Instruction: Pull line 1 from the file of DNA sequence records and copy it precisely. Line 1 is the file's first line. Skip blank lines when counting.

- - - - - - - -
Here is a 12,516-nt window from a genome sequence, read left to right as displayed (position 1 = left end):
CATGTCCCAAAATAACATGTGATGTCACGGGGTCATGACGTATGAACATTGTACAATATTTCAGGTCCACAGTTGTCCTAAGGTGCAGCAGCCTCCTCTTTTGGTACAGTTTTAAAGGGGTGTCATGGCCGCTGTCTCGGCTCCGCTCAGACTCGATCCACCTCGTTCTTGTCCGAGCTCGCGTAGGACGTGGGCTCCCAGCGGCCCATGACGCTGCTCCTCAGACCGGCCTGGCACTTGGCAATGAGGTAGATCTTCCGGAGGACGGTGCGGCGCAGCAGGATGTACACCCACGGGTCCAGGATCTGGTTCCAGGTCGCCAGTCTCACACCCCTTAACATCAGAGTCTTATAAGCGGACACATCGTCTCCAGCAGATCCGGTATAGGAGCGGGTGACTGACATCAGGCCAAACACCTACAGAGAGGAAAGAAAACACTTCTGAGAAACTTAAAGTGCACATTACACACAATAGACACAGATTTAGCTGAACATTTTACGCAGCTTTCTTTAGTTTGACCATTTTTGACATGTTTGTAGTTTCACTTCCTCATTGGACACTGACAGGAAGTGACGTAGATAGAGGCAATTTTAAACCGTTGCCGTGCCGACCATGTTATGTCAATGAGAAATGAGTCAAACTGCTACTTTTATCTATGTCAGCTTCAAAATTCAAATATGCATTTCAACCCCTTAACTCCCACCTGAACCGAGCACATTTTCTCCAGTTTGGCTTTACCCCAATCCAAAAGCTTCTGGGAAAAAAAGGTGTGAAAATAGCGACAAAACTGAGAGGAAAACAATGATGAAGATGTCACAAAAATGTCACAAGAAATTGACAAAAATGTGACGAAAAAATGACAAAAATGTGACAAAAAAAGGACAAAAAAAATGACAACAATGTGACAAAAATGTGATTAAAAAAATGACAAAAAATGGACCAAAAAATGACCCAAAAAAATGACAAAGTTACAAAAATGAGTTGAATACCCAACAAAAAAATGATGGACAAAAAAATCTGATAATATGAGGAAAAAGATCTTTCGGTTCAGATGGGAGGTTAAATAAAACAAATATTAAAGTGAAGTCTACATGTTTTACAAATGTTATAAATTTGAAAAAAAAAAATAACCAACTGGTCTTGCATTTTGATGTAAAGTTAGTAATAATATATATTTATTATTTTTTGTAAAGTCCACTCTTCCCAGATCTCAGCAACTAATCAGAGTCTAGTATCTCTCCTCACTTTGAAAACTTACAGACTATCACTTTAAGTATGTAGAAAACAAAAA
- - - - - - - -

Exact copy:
Here is a 12,516-nt window from a genome sequence, read left to right as displayed (position 1 = left end):